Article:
cruise ship, cruise industry, culinary tourism, cultural tourism, cultural encounters, COVID-19


Culturally themed dining is a popular offering on mass-market cruises operating in the US- Caribbean market, with companies often marketing these experiences as opportunities for immersion in societies perceived as foreign. The COVID-19 pandemic impacted every aspect of cruise ship dining. As an intimate activity that brings people together through the sharing of food and culinary memories, dining on cruise ships as it was pre-pandemic is no longer feasible during a global event that asks people to stay apart. Cruise lines and authorities responsible for regulating the industry have implemented important safety measures to protect passengers and crew onboard, as well as locals at destination cruise ports. This article argues that these same safety considerations obscure advertised representations of cultural authenticity in spaces of dining, reducing the possibility that guests will view cruise dining as opportunities for culinary tourism – as immersion in the societies represented. In considering how COVID-19 restrictions and mandates have unintendedly impacted the production of culinary tourism on cruise ships and at ports of call, this work seeks to pave the way for future research on the pandemic’s implications for cultural tourism.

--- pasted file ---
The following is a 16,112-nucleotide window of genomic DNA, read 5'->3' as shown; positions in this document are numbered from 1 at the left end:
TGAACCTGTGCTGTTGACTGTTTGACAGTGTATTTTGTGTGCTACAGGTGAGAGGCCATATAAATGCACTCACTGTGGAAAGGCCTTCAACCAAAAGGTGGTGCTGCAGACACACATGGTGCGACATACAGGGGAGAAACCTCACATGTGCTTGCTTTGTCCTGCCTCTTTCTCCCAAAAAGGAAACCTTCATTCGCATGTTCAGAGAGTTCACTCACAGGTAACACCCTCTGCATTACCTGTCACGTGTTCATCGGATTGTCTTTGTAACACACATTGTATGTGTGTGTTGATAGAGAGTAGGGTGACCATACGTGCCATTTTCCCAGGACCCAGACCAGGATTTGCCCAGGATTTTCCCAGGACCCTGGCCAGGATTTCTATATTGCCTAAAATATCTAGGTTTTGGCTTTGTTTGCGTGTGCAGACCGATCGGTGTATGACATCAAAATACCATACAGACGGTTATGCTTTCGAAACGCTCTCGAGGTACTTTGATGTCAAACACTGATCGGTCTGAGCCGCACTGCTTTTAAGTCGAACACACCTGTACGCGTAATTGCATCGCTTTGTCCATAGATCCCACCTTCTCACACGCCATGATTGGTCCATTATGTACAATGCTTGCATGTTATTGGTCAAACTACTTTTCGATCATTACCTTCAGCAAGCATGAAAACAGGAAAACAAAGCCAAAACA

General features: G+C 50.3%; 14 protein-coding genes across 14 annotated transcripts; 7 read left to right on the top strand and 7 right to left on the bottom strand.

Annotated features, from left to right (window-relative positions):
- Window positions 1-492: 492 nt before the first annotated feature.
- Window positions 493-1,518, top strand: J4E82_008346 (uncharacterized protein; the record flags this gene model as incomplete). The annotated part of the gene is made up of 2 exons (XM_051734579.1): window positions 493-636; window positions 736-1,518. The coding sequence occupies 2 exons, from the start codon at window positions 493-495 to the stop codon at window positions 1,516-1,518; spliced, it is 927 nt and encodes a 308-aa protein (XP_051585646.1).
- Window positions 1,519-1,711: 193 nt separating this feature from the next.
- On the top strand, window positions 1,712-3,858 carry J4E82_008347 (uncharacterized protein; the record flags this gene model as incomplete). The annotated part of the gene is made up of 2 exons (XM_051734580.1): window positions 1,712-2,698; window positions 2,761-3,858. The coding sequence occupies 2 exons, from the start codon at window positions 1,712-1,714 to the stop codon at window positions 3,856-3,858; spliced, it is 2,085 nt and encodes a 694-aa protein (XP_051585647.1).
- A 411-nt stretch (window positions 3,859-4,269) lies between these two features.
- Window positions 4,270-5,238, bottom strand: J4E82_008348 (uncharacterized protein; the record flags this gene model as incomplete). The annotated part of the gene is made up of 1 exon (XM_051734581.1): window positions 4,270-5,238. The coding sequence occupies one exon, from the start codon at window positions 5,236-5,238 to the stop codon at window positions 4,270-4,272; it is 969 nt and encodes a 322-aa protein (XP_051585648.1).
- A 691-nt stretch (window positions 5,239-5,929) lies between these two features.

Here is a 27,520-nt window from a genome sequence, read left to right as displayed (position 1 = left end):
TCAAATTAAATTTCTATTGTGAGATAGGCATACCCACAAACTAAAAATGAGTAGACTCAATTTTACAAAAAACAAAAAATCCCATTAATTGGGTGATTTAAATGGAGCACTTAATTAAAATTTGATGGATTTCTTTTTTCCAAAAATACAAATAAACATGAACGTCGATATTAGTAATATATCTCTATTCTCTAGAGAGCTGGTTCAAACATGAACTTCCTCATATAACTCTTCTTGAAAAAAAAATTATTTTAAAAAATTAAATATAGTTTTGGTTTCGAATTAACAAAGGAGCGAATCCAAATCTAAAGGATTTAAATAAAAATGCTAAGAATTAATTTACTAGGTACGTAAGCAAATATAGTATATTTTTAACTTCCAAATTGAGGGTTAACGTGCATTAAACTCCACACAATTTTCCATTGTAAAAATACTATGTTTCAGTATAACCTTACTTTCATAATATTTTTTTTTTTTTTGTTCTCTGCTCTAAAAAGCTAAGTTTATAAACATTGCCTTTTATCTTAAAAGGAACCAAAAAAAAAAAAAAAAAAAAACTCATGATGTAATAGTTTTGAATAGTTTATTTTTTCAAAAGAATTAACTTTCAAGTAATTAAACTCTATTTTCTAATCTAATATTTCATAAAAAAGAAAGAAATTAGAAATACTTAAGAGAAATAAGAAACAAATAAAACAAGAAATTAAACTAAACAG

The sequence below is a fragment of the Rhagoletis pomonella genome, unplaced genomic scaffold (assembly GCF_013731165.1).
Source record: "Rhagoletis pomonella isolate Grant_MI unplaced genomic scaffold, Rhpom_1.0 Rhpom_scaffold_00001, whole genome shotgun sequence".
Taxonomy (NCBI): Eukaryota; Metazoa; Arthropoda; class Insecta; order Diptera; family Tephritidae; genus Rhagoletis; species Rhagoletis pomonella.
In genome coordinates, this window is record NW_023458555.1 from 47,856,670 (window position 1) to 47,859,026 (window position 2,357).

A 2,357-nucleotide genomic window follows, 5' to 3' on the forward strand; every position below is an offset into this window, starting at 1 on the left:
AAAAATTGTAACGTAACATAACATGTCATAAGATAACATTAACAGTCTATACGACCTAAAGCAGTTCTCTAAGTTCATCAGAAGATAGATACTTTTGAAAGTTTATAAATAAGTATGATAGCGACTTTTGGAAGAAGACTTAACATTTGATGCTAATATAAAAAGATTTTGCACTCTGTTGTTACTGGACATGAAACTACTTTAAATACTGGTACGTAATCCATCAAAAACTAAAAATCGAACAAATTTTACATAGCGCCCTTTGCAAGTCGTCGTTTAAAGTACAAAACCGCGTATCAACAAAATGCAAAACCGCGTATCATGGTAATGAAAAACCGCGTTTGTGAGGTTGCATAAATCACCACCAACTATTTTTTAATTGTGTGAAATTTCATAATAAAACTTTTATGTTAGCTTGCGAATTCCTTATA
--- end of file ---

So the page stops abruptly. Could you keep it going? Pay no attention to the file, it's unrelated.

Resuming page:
Creative Commons License

Creative Commons Attribution 4.0 International License
This work is licensed under a Creative Commons Attribution 4.0 International License.